In State v. Eriksen, the Washington State Supreme Court held that Indian tribes do not possess the inherent sovereign authority to continue cross-jurisdictional fresh pursuit and detain a non-Indian who violated the law on reservation land. This Comment argues the Eriksen Court’s reliance on RCW 10.92.020 is misplaced. RCW 10.92.020 is irrelevant to a consideration of sovereign authority. States do not have the authority to unilaterally define tribal power. A tribe retains sovereign powers not taken by Congress, given away in a treaty, or removed by implication of its dependent status. The Eriksen Court also misinterpreted the state statute as a limit on tribal authority to enforce laws and incorrectly dismissed the validity of cross-jurisdictional fresh pursuit of a non-felon. Eriksen guts the ability of tribes to enforce their sovereign right to uphold the law and safety on the reservation. To reinforce tribal power, Congress should enact legislation similar to the “Duro Fix,” a statutory recognition of inherent sovereign authority.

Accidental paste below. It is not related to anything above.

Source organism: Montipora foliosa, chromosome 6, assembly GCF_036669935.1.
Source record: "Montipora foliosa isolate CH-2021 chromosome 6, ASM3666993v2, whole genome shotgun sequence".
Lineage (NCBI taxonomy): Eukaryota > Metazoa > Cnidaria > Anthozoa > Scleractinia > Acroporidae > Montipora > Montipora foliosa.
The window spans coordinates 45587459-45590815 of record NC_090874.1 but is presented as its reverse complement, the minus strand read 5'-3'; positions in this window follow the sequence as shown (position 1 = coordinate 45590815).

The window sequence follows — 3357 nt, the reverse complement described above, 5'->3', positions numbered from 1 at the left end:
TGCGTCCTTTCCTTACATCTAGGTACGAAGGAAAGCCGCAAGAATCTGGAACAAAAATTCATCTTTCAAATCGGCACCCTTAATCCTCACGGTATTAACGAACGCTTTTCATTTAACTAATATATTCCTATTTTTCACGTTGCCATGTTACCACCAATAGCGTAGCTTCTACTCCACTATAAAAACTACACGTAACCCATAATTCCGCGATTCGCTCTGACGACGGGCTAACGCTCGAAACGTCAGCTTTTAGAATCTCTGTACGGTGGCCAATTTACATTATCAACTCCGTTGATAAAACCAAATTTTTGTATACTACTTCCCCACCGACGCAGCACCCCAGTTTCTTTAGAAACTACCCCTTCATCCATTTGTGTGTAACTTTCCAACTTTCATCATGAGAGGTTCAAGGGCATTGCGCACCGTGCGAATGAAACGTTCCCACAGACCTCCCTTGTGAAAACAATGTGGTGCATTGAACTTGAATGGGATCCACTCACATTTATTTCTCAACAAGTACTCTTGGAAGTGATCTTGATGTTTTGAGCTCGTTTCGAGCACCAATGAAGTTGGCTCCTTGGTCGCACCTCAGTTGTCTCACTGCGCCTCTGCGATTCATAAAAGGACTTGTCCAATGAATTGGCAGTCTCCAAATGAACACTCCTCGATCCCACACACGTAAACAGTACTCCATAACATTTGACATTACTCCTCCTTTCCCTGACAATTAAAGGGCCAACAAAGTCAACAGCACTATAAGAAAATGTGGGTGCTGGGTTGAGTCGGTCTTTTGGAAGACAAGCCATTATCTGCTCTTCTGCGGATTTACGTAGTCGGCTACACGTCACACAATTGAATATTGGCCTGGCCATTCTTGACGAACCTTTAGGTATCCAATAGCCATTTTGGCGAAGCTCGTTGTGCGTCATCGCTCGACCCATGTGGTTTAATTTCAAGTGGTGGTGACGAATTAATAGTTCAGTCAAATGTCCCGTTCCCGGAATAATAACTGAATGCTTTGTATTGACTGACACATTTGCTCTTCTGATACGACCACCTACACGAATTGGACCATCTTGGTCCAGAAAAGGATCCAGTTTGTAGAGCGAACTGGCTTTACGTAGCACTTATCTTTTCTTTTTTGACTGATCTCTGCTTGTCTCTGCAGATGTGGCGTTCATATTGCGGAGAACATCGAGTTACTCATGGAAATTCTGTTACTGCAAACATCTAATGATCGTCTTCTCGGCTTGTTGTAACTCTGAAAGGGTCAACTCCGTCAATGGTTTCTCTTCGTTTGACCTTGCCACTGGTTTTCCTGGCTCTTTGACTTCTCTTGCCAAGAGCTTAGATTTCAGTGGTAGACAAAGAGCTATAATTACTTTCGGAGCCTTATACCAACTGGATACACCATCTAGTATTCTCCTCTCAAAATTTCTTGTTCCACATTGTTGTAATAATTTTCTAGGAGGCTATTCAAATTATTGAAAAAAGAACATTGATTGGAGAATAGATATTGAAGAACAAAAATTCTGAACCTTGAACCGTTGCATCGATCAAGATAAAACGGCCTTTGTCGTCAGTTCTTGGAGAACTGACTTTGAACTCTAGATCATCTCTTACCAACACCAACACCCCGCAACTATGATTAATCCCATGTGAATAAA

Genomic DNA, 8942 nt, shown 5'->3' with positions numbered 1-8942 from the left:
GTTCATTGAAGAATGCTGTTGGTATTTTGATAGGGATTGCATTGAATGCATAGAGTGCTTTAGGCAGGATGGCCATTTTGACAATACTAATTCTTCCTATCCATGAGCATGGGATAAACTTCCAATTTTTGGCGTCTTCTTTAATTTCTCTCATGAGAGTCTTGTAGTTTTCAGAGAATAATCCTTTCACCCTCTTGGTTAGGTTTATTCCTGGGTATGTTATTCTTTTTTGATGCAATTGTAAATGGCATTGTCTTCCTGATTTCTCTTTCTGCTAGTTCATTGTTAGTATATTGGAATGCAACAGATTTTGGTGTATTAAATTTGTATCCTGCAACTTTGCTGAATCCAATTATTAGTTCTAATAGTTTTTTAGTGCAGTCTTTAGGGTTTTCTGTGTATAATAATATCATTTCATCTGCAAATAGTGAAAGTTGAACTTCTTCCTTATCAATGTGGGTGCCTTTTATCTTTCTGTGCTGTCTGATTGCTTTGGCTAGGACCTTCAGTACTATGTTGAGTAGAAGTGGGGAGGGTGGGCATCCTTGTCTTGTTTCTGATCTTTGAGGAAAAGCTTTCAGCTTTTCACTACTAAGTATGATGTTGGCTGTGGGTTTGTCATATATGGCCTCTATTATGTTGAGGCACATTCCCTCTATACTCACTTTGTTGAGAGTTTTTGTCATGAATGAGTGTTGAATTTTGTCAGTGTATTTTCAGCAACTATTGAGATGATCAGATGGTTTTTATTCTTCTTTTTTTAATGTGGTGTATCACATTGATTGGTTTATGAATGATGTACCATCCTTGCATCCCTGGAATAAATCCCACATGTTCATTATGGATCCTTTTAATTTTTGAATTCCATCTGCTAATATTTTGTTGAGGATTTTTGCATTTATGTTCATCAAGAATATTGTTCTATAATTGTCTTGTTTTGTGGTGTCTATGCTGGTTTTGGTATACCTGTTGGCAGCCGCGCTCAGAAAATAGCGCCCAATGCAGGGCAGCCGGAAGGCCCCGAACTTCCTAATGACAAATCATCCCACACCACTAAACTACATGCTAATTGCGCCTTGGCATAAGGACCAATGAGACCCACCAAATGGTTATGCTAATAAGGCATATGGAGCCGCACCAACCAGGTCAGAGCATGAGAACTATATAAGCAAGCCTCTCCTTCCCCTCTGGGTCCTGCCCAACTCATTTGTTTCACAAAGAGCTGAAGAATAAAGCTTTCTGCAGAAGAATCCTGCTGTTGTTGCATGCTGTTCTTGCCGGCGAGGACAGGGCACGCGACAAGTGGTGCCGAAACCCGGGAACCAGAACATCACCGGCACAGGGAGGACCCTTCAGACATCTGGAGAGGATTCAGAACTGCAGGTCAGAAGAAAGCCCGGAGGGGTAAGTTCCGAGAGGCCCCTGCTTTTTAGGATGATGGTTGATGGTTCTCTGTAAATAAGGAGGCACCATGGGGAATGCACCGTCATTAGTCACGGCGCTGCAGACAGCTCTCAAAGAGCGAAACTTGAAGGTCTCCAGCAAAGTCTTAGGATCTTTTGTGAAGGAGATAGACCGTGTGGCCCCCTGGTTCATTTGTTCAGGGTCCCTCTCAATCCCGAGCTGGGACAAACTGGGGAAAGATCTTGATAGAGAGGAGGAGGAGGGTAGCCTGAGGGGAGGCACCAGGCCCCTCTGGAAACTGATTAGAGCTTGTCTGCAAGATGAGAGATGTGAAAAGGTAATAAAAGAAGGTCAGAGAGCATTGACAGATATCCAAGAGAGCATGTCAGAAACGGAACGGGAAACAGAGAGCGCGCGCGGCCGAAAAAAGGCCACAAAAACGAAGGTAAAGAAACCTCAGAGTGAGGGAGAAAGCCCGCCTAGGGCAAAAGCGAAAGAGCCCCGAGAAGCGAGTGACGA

Kevin Naud Jr.,
Fleeing East from Indian Country: State v. Eriksen and Tribal Inherent Sovereign Authority to Continue Cross-Jurisdictional Fresh Pursuit,
87 Wash. L. Rev.
Available at: https://digitalcommons.law.uw.edu/wlr/vol87/iss4/7